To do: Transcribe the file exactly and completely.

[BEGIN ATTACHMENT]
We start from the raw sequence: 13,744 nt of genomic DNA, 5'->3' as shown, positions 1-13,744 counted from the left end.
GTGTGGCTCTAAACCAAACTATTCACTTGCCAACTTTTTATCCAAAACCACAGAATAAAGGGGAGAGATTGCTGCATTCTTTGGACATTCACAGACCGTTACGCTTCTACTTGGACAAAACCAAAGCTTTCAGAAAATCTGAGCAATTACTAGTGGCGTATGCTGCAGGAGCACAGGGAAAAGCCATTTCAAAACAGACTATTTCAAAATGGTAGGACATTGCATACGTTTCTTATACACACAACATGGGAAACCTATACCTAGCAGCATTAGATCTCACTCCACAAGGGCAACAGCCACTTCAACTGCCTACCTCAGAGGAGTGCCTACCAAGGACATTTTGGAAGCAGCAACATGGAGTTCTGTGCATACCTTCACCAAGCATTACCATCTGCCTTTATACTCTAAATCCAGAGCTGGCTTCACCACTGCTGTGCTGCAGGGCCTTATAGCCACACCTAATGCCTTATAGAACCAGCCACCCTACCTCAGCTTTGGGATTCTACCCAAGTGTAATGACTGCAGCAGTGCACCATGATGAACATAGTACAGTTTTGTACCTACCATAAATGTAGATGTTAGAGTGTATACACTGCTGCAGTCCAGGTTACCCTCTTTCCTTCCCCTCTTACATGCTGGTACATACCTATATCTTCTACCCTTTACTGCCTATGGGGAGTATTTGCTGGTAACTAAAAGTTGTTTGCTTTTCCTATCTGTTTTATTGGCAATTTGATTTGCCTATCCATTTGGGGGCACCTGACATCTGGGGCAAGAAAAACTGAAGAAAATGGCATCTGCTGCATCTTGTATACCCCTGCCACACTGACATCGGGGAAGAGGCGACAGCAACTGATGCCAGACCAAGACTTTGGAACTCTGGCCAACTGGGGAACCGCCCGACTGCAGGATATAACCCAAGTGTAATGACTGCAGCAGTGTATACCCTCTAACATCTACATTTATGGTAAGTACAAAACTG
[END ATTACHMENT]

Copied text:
We start from the raw sequence: 13,744 nt of genomic DNA, 5'->3' as shown, positions 1-13,744 counted from the left end.
GTGTGGCTCTAAACCAAACTATTCACTTGCCAACTTTTTATCCAAAACCACAGAATAAAGGGGAGAGATTGCTGCATTCTTTGGACATTCACAGACCGTTACGCTTCTACTTGGACAAAACCAAAGCTTTCAGAAAATCTGAGCAATTACTAGTGGCGTATGCTGCAGGAGCACAGGGAAAAGCCATTTCAAAACAGACTATTTCAAAATGGTAGGACATTGCATACGTTTCTTATACACACAACATGGGAAACCTATACCTAGCAGCATTAGATCTCACTCCACAAGGGCAACAGCCACTTCAACTGCCTACCTCAGAGGAGTGCCTACCAAGGACATTTTGGAAGCAGCAACATGGAGTTCTGTGCATACCTTCACCAAGCATTACCATCTGCCTTTATACTCTAAATCCAGAGCTGGCTTCACCACTGCTGTGCTGCAGGGCCTTATAGCCACACCTAATGCCTTATAGAACCAGCCACCCTACCTCAGCTTTGGGATTCTACCCAAGTGTAATGACTGCAGCAGTGCACCATGATGAACATAGTACAGTTTTGTACCTACCATAAATGTAGATGTTAGAGTGTATACACTGCTGCAGTCCAGGTTACCCTCTTTCCTTCCCCTCTTACATGCTGGTACATACCTATATCTTCTACCCTTTACTGCCTATGGGGAGTATTTGCTGGTAACTAAAAGTTGTTTGCTTTTCCTATCTGTTTTATTGGCAATTTGATTTGCCTATCCATTTGGGGGCACCTGACATCTGGGGCAAGAAAAACTGAAGAAAATGGCATCTGCTGCATCTTGTATACCCCTGCCACACTGACATCGGGGAAGAGGCGACAGCAACTGATGCCAGACCAAGACTTTGGAACTCTGGCCAACTGGGGAACCGCCCGACTGCAGGATATAACCCAAGTGTAATGACTGCAGCAGTGTATACCCTCTAACATCTACATTTATGGTAAGTACAAAACTG